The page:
What’s wrong with natural wine? Essentially nothing. Except for the word, “natural.”
Natural Wines—the marketing category—implies that any wines not included in the category are…well…unnatural. It’s a misleading moniker and gross distortion of the truth. It’s also downright insulting to a winemaker (like me) who makes wines using native yeast and not much else. No commercial yeast; no commercial bacteria; no fining. Some are made from grapes grown in organic and biodynamic vineyards too. Are my wines “natural?” I’d argue that they are. Do we add SO2? Of course we do. This is called “responsible winemaking.” And yet SO2 seems to be a substance that disqualifies my wines (and many others) from being considered “natural” in the US market.
Small amounts of sulfur have been used in winemaking as a natural preservative for millennia. Sulfur dioxide (SO2) also controls unwanted microbial activity that might cause a wine to “pre-ferment” bacterially, or re-ferment in the bottle, oxidize or develop off aromas and flavors.
I’ve tasted many “natural” wines. And to be blunt, I have never tasted so many flawed wines from a single category as I have from the so-called “natural” category. I’ll buy six wines in a “natural wine shop,” and invariably more than half will be in some sort of weird state that makes them at best unpleasant or—worse—undrinkable.
I’ve also had delicious “natural” wines, beautifully balanced and exceptionally well made. (Typically, these “good” ones have been made with some SO2 additions.) Alas, more often than not, the “natural” wines I’ve tasted have been in various stages of premature decomposition. It’s a shame, too, because they possibly started out quite good.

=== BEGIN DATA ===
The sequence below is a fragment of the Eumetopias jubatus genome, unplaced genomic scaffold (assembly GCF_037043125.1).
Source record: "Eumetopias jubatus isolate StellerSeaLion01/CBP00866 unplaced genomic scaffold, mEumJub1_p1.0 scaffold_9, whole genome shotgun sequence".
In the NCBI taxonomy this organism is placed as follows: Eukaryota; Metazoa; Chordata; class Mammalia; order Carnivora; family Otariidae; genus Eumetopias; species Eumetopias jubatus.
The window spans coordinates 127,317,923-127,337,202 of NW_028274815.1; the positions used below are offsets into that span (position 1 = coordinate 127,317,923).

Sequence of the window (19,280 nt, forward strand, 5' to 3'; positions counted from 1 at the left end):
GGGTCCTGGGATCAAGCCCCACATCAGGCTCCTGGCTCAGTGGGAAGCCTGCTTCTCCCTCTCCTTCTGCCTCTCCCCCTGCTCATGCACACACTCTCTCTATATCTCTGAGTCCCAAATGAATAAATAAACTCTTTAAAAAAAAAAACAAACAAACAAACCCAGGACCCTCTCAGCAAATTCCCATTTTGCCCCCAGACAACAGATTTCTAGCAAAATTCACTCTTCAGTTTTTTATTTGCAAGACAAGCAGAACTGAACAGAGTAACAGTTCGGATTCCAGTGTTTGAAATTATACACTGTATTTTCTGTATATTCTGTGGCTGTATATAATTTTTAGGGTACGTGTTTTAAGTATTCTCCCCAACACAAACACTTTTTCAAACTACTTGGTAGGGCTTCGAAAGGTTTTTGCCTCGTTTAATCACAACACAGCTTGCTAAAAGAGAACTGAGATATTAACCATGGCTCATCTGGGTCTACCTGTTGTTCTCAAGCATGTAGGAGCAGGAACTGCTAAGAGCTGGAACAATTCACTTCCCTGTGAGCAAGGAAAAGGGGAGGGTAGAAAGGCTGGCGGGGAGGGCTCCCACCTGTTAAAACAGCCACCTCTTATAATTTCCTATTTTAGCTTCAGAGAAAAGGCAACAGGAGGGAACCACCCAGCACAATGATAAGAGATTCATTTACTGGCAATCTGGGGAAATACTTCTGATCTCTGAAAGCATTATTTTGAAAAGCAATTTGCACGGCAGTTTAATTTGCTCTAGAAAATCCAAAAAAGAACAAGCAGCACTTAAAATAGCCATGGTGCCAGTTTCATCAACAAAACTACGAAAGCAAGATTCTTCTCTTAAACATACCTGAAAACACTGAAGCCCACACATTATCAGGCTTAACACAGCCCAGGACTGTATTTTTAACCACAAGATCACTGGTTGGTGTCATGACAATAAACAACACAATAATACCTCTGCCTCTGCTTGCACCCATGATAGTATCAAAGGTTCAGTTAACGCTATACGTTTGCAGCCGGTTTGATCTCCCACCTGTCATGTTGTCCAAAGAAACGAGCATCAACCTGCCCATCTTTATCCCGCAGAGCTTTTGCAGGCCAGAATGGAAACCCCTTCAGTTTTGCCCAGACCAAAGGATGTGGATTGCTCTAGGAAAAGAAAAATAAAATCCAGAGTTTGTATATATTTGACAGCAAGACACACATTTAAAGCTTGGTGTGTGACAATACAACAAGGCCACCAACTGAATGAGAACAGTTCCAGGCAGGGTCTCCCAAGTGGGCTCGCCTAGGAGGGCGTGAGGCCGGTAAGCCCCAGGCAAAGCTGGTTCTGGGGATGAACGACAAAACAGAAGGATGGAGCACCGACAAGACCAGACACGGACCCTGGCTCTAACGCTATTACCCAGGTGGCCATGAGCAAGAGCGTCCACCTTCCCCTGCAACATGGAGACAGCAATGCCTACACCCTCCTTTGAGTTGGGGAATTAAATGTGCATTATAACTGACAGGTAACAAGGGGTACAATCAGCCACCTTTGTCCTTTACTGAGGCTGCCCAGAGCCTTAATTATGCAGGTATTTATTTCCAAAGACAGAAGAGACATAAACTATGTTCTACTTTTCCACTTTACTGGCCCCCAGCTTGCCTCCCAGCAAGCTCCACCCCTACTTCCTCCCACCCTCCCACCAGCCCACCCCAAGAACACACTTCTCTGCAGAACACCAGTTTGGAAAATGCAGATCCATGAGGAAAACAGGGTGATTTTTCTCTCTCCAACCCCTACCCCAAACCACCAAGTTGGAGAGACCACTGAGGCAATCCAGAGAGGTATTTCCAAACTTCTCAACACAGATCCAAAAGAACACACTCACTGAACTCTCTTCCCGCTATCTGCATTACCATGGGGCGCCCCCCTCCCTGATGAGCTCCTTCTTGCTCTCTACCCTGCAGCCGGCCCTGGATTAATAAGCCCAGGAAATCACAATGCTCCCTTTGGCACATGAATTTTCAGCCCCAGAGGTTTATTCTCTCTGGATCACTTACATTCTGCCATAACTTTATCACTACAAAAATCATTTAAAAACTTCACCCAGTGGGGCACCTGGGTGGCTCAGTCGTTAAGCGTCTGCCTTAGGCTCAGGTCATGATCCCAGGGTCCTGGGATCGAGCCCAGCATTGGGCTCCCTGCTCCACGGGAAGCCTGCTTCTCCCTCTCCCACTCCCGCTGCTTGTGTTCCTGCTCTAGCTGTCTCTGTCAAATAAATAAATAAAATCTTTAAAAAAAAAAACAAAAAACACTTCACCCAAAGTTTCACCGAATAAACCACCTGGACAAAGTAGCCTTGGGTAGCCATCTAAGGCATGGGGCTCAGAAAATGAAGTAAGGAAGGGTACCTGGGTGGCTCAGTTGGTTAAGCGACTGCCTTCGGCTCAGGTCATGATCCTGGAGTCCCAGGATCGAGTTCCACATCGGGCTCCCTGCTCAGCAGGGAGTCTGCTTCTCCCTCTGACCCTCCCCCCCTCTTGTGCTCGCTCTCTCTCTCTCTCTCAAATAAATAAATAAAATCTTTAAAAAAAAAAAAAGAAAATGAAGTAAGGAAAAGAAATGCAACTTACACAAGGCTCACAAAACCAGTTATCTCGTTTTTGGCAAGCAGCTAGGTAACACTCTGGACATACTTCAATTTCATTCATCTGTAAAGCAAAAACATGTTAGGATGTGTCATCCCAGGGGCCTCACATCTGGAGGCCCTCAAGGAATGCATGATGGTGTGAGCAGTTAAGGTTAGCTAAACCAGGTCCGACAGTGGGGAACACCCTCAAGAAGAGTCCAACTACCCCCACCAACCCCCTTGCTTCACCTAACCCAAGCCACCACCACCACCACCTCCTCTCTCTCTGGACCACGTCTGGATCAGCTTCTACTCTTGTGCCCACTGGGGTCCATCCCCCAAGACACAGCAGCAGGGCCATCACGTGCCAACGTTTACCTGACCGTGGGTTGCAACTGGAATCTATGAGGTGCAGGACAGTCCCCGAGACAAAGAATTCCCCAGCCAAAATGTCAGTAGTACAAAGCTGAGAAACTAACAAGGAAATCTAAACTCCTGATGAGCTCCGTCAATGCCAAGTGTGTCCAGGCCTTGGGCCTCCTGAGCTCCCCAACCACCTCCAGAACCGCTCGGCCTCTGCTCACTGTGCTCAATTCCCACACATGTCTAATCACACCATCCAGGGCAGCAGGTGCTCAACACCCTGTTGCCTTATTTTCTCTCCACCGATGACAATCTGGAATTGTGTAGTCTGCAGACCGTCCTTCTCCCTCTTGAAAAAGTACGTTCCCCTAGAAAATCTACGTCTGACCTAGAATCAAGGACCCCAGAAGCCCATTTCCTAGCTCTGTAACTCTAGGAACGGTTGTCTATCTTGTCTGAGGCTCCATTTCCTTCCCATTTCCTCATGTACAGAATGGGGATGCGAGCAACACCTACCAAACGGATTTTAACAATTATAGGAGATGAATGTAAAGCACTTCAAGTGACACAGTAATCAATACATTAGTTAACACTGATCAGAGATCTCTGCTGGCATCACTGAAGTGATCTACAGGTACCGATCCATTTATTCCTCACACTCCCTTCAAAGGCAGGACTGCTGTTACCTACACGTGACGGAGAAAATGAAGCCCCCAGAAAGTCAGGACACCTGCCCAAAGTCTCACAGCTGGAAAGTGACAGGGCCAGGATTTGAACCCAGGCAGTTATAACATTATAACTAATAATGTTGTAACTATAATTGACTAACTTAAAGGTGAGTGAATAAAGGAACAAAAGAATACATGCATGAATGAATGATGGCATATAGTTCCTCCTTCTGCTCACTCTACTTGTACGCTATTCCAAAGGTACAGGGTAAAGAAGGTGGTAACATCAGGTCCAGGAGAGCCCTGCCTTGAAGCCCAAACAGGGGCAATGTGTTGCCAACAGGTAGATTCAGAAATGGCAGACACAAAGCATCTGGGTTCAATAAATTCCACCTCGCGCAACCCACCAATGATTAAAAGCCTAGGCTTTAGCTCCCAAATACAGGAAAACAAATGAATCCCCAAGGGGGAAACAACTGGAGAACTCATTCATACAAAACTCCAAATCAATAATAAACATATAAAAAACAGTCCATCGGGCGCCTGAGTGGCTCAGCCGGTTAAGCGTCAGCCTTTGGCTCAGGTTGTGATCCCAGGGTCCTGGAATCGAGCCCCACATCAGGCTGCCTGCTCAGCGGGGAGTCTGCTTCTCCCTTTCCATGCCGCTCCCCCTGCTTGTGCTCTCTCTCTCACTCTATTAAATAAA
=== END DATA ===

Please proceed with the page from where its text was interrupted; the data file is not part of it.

So what is “natural” wine?
What exactly is “natural wine?” Make no mistake about it: It is simply a marketing term used shamelessly to promote a good idea—that is, making wine in a natural manner that highlights terroir and is ecologically sound. However, natural winemakers and marketing “influencers” promote these wines while simultaneously denigrating any wine that doesn’t fit the category’s rigidly ridiculous parameters.
The first of these is an unhealthy aversion to sulfur dioxide (SO2), which binds with free oxygen to become (SO3) or sulfite. In winemaking, the minute quantities of SO2 used to this end (20 to 40 parts per million) diminish steadily with time. Some people may be allergic to sulfites (which occur naturally in many foods). But not many. Do I need to remind the reader that sulfites also occur naturally in wine? Basically, you just can’t completely get away from them.
For a wine to comply strictly with “natural” wine standards, it must be produced from organically grown grapes. I think this is terrific! We should all strive to grow things organically. It’s good for us and good for the planet. But it’s not always possible. And when it’s not, sustainable agriculture is also a worthy technique. It just doesn’t make the cut for “natural.”
Commercial yeast is also frowned upon. Yet adding yeast to promote fermentations is hardly unnatural. I typically don’t do it, because I think native yeast highlights the truest flavors of terroir while creating more complex, interesting wines. But let’s not criticize the many winemakers who make fabulous wines with cultured yeast. Is bread made with commercial yeast less natural than, say, sourdough? Perhaps. But it hardly defines quality.
The commendable pursuit of making wine naturally doesn’t bother me. It’s simply the term’s negative, prejudiced connotation and the smug, self-anointing satisfaction I perceive among the champions of the genre. They’re sending a powerful message to the public. And I can’t tell you how many wine neophytes have asked me—long before they’ve tasted my wine— if I add sulfur. Does this really have any bearing on quality? A little knowledge is a dangerous thing.